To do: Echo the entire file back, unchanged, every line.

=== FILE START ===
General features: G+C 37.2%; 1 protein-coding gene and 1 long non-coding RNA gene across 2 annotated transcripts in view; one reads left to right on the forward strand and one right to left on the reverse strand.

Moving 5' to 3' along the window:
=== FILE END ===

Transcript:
General features: G+C 37.2%; 1 protein-coding gene and 1 long non-coding RNA gene across 2 annotated transcripts in view; one reads left to right on the forward strand and one right to left on the reverse strand.

Moving 5' to 3' along the window: